Really Cool Women\'s Book Club

June 9th, 2010 at Lori’s house-Assassination Vacation by Sarah Vowell June 20, 2010

Filed under: Past Meetings — Susan @ 7:46 pm

Cool Women in Attendance:

Marci, Lori, Danda, Susan E, Ann, Susie


  • Cheese tray
  • Kabobs
  • Pie and wine, wine, wine

Memorable Moments:

  • Arguments over politics, child rearing and life in general.
  • Lori is a wonderful host in her new house and Jim can grill!
  • Wonderful ride in Danda’s convertible

Nominated books for Summer 2010 June 1, 2010

Filed under: Nominated Books — Susan @ 12:38 am

Cutting for Stone by Abraham Verghese

Still Alice by Lisa Genova

The Bean Tree by Barbara Kingsolver

Hot, Flat and Crowded by Thomas Friedman

A Walk in the Woods by Bill Bryson 

The Last Lecture by Randy Pausch

I Who Have Never Known Men by Jacqueline Harpman

Water for Elephants by Sara Gruen 

The Given Day by Dennis Lehane


Assassination Vacation by Sarah Vowell on June 9th at 6:30 at Lori’s house

Filed under: Books — Susan @ 12:03 am

From Publishers Weekly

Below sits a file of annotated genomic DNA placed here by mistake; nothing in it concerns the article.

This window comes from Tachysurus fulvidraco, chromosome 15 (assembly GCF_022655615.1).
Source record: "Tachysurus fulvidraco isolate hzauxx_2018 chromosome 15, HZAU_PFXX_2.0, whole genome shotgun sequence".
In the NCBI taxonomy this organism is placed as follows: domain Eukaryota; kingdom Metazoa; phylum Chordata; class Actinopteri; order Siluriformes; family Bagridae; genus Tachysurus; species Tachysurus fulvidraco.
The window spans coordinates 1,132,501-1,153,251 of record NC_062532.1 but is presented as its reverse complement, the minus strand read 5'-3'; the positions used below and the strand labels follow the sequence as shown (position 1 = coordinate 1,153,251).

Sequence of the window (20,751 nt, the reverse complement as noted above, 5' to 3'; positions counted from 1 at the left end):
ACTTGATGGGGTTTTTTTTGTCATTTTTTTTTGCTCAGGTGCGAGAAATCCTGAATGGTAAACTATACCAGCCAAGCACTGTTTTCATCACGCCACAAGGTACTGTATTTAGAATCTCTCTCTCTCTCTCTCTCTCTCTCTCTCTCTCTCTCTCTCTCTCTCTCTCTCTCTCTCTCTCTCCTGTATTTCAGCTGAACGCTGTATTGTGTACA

Starred Review. What do you get when a woman who’s obsessed with death and U.S. history goes on vacation? This wacky, weirdly enthralling exploration of the first three presidential assassinations. Vowell (The Partly Cloudy Patriot), a contributor to NPR’s This American Life and the voice of teenage superhero Violet Parr in The Incredibles, takes readers on a pilgrimage of sorts to the sites and monuments that pay homage to Lincoln, Garfield and McKinley, visiting everything from grave sites and simple plaques (like the one in Buffalo that marks the place where McKinley was shot) to places like the National Museum of Health and Medicine, where fragments of Lincoln’s skull are on display. An expert tour guide, Vowell brings into sharp focus not only the figures involved in the assassinations, but the social and political circumstances that led to each-and she does so in the witty, sometimes irreverent manner that her fans have come to expect. Thus, readers learn not only about how Garfield found himself caught between the Stalwarts and the Half-Breeds, bitterly divided factions of the Republican party, but how his assassin, Charles Guiteau, a supporter of the Stalwarts and an occasional member of the Oneida Community, “was the one guy in a free love commune who could not get laid.” Vowell also draws frequent connections between past events and the present, noting similarities between McKinley’s preemptive war against Cuba and the Philippines and the current war in Iraq. This is history at its most morbid and most fascinating and, fortunately, one needn’t share Vowell’s interest in the macabre to thoroughly enjoy this unusual tour.